Like rheumatoid arthritis, uveitis is an inflammatory process.  Rather than affecting our joints, uveitis causes inflammation of one or several specific areas of the eye.

Tim, a 45-year-old man, had experienced recurrent episodes of eye redness and pain for several years.  Diagnosed with anterior uveitis after slip lamp examination, a simple and painless test in which a light is shined into the eye while looking through a magnifying microscope, finally, he was diagnosed to have ankylosing spondylitis associated with his acute anterior uveitis.

Emily, a 10-year-old girl, had frequent joint pain and swelling of the knees and ankles and was diagnosed with juvenile rheumatoid arthritis.  Even though she had no eye symptoms, chronic uveitis was confirmed after slip lamp examination.

As we know, the symptoms of uveitis depend on the site of involvement.  Acute anterior uveitis (AAU) develops suddenly and causes eye redness, pain, and sensitivity to light.  AAU is the most common form (90%) of uveitis.  Approximately half of all patients with AAU are positive for HLA-B27 gene.  50 % of patients with HLA-B27 gene will also develop seronegative spondyloarthropathy (SPA) such as ankylosing spondylitis or inflammatory bowel disease.  The first attack of AAU with HLA-B27 gene usually occurs between 20 and 40 years of age.  Male are affected about 2.5 times more frequently than females.

AAU generally runs a short course of a few days to weeks up to 3 months, with a tendency to recur in the same eye, especially in individuals who are HLA-B27 positive.  The prognosis of anterior uveitis associated with HLA-B27 is less favorable when compared with patients who are HLA-B27 negative.  Classic AAU resolves completely with prompt and aggressive treatment.   Undertreated or misdiagnosed cases may cause permanent damage.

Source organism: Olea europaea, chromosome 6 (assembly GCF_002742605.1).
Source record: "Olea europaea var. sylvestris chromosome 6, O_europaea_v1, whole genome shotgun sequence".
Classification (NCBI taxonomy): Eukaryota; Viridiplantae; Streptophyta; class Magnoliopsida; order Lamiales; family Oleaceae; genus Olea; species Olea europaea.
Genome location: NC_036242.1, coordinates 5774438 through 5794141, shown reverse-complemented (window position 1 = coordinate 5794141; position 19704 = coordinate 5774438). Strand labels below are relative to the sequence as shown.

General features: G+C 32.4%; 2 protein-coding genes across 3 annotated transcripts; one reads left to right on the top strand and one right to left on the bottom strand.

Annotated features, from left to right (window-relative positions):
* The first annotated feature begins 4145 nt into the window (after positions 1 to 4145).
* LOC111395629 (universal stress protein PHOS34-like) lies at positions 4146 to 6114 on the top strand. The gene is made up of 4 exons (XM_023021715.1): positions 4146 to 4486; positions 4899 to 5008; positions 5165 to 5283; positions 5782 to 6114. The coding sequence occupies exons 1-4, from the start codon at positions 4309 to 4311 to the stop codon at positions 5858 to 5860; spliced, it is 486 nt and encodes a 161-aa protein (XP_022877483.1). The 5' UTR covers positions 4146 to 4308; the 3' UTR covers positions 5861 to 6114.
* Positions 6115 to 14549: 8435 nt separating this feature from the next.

Chronic persistent uveitis, as with juvenile rheumatoid arthritis, may show no symptoms despite inflammation and intra-ocular damage, until scarring, loss of vision or cataracts develops.  People with chronic posterior uveitis, such as with Behçet’s disease or sarcoidosis, are more likely to be pain-free, but most commonly experience visual changes such as floaters or haziness.  Recurrent oral and genital ulcers with chronic bilateral uveitis characterize Behçet’s disease, most commonly seen in the Mediterranean and eastern rim of Asia.  Sarcoidosis is an inflammatory disease and commonly affects the lungs, lymph glands, joints and skin.  Although not a common cause of uveitis, infection such as syphilis and toxoplasmosis still needs to be considered.

Topical corticosteroids are usually effective in treating mild to moderate anterior uveitis, but are not recommended for posterior uveitis because of limited penetration and efficacy.  Intraocular corticosteroid injections or short-term oral corticosteroid is sometimes needed.  Immunosuppressive drugs such as methotrexate, azathioprine, cyclosporine or cyclophasmide, and new biologic agents such as Remicade or Humira are a good choice for patients with a poor response to corticosteroids or on high doses of oral corticosteroids for a prolonged period.